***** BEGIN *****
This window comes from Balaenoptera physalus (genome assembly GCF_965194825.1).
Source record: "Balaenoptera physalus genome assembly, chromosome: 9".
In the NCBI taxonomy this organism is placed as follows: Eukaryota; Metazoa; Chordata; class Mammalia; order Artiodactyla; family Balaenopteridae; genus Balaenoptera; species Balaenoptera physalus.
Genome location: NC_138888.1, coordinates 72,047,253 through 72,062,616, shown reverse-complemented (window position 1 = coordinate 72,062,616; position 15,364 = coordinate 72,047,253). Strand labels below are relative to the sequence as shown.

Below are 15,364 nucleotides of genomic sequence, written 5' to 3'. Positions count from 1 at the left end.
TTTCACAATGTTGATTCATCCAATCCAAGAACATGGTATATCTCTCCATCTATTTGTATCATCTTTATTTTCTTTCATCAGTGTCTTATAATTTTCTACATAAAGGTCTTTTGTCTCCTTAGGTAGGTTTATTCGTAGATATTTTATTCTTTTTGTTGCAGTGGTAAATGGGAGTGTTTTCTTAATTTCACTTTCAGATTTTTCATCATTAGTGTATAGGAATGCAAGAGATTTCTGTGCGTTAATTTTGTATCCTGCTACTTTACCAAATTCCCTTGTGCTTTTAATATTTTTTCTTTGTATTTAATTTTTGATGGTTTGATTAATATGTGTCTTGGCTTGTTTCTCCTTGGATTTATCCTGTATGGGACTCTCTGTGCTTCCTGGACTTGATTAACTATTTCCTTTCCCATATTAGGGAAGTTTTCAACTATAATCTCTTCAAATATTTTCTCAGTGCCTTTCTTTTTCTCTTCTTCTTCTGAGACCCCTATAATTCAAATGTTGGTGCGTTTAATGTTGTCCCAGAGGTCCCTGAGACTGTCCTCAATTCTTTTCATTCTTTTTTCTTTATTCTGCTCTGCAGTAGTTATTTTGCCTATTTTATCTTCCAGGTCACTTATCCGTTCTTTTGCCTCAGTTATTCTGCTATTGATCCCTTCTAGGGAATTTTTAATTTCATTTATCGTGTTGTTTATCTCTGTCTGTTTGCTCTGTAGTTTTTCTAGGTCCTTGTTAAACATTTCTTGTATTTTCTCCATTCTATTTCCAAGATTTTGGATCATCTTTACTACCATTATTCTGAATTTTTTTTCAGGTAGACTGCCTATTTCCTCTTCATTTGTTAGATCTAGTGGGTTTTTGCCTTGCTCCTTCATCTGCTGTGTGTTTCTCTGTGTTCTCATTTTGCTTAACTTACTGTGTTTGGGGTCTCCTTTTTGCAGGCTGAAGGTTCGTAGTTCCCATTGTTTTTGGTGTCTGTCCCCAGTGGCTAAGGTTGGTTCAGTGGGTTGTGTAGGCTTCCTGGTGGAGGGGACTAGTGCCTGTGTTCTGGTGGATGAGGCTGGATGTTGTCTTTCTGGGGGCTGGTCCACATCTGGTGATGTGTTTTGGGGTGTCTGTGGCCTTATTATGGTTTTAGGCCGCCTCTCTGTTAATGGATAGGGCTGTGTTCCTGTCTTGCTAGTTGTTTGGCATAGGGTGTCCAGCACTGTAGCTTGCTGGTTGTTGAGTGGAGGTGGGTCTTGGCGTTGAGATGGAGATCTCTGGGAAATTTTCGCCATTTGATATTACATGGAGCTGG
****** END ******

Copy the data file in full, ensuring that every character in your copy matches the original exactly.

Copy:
This window comes from Balaenoptera physalus (genome assembly GCF_965194825.1).
Source record: "Balaenoptera physalus genome assembly, chromosome: 9".
In the NCBI taxonomy this organism is placed as follows: Eukaryota; Metazoa; Chordata; class Mammalia; order Artiodactyla; family Balaenopteridae; genus Balaenoptera; species Balaenoptera physalus.
Genome location: NC_138888.1, coordinates 72,047,253 through 72,062,616, shown reverse-complemented (window position 1 = coordinate 72,062,616; position 15,364 = coordinate 72,047,253). Strand labels below are relative to the sequence as shown.

Below are 15,364 nucleotides of genomic sequence, written 5' to 3'. Positions count from 1 at the left end.
TTTCACAATGTTGATTCATCCAATCCAAGAACATGGTATATCTCTCCATCTATTTGTATCATCTTTATTTTCTTTCATCAGTGTCTTATAATTTTCTACATAAAGGTCTTTTGTCTCCTTAGGTAGGTTTATTCGTAGATATTTTATTCTTTTTGTTGCAGTGGTAAATGGGAGTGTTTTCTTAATTTCACTTTCAGATTTTTCATCATTAGTGTATAGGAATGCAAGAGATTTCTGTGCGTTAATTTTGTATCCTGCTACTTTACCAAATTCCCTTGTGCTTTTAATATTTTTTCTTTGTATTTAATTTTTGATGGTTTGATTAATATGTGTCTTGGCTTGTTTCTCCTTGGATTTATCCTGTATGGGACTCTCTGTGCTTCCTGGACTTGATTAACTATTTCCTTTCCCATATTAGGGAAGTTTTCAACTATAATCTCTTCAAATATTTTCTCAGTGCCTTTCTTTTTCTCTTCTTCTTCTGAGACCCCTATAATTCAAATGTTGGTGCGTTTAATGTTGTCCCAGAGGTCCCTGAGACTGTCCTCAATTCTTTTCATTCTTTTTTCTTTATTCTGCTCTGCAGTAGTTATTTTGCCTATTTTATCTTCCAGGTCACTTATCCGTTCTTTTGCCTCAGTTATTCTGCTATTGATCCCTTCTAGGGAATTTTTAATTTCATTTATCGTGTTGTTTATCTCTGTCTGTTTGCTCTGTAGTTTTTCTAGGTCCTTGTTAAACATTTCTTGTATTTTCTCCATTCTATTTCCAAGATTTTGGATCATCTTTACTACCATTATTCTGAATTTTTTTTCAGGTAGACTGCCTATTTCCTCTTCATTTGTTAGATCTAGTGGGTTTTTGCCTTGCTCCTTCATCTGCTGTGTGTTTCTCTGTGTTCTCATTTTGCTTAACTTACTGTGTTTGGGGTCTCCTTTTTGCAGGCTGAAGGTTCGTAGTTCCCATTGTTTTTGGTGTCTGTCCCCAGTGGCTAAGGTTGGTTCAGTGGGTTGTGTAGGCTTCCTGGTGGAGGGGACTAGTGCCTGTGTTCTGGTGGATGAGGCTGGATGTTGTCTTTCTGGGGGCTGGTCCACATCTGGTGATGTGTTTTGGGGTGTCTGTGGCCTTATTATGGTTTTAGGCCGCCTCTCTGTTAATGGATAGGGCTGTGTTCCTGTCTTGCTAGTTGTTTGGCATAGGGTGTCCAGCACTGTAGCTTGCTGGTTGTTGAGTGGAGGTGGGTCTTGGCGTTGAGATGGAGATCTCTGGGAAATTTTCGCCATTTGATATTACATGGAGCTGG